My reading of the short story A Hunger Artist by Franz Kafka, translated by Ian Johnston, has just been catalogued.  Hunger artists are, of course, people who starve publically — in a performance sense, not a documentary-on-countries-with-famine sense.  Linking getting thinner with getting the public’s attention has media-anorexia overtones, though masochism and traditional views of Starving Artists come into play too.  Before recording, I read around the web a bit, and found this particularly good study guide.  If you have a spare hour, the interest and some brain energy available, I’d recommend it.  I ended up being particularly struck by the sadism of the voyeurs/audience who encourage the starving artist, but there are a lot of other ways to interpret the story, depending on your own world view.

One other thing, this is where people adding to the public domain are doing such an amazing service.  The translator here has produced various other Kafka stories too (mostly also in the LibriVox catalogue) and they’re recent translations which makes them very readable and accessible.  Without him, I’d know nothing about this story, and I certainly wouldn’t have been able to read it into the public domain myself.  Many thanks, Ian.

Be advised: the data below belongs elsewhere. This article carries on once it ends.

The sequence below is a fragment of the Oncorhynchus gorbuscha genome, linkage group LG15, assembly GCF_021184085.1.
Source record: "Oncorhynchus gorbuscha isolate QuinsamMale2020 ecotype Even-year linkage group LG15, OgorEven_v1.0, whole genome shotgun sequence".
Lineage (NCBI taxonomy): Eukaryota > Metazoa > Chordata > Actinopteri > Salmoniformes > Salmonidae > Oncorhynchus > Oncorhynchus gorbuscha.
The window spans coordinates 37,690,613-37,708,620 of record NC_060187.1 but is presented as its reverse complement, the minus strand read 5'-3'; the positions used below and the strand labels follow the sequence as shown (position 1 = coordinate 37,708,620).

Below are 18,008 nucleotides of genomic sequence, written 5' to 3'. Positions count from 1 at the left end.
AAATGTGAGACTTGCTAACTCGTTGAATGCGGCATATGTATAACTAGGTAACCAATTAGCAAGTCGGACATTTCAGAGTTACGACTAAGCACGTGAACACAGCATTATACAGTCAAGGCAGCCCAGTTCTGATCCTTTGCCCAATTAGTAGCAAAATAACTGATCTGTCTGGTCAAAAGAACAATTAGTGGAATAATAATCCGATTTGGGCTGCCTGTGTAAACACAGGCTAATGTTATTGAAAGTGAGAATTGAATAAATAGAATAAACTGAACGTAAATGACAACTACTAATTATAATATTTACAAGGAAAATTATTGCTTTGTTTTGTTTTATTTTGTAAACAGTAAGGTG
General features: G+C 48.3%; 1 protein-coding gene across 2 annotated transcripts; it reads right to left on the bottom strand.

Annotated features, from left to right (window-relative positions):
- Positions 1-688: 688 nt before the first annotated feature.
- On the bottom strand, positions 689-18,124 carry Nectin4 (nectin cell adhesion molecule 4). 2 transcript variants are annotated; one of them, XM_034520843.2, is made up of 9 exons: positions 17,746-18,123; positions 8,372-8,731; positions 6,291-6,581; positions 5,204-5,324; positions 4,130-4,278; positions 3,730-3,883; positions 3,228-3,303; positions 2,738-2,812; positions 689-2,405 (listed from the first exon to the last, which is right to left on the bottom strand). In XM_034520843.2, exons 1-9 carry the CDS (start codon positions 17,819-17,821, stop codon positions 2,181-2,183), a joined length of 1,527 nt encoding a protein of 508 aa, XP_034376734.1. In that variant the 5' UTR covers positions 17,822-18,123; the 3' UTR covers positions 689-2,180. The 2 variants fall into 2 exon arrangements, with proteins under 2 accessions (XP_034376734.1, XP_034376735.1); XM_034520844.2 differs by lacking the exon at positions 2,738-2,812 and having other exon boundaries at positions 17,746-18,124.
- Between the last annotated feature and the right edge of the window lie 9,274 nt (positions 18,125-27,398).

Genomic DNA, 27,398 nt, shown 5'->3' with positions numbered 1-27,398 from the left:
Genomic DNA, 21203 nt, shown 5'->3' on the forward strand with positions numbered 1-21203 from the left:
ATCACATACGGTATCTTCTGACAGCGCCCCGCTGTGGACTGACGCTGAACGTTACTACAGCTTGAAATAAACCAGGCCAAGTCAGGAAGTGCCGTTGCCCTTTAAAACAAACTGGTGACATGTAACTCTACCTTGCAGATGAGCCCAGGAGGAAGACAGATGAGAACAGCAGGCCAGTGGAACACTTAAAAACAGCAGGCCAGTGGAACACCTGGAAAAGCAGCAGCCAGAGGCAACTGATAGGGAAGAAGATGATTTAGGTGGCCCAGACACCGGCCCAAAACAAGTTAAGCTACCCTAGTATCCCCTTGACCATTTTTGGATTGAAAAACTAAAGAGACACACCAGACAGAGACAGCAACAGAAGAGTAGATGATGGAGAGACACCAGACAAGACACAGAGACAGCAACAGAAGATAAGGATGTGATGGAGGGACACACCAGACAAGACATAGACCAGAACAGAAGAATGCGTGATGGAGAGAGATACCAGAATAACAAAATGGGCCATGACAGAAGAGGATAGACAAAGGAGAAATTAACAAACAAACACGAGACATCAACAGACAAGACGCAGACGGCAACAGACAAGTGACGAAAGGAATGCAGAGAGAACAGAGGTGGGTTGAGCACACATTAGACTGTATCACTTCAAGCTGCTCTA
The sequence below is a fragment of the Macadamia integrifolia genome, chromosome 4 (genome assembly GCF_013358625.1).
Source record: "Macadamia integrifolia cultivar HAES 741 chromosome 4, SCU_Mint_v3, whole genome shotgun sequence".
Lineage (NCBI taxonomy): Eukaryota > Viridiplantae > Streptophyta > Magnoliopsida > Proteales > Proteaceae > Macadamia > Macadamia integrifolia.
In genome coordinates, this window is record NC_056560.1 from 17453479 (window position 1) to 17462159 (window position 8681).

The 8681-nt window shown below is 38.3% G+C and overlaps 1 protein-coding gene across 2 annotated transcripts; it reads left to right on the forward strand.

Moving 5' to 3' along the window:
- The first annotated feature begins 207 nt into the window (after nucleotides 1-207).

Listen below … or visit the link above to download a higher-quality recording.

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64kbps, 29mins

One Response to “Kafka, anorexia and the sadism of the audience”

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  1. Justin

    Thanks for reading this, you did an excellent job and I’ll be checking out your other entries.

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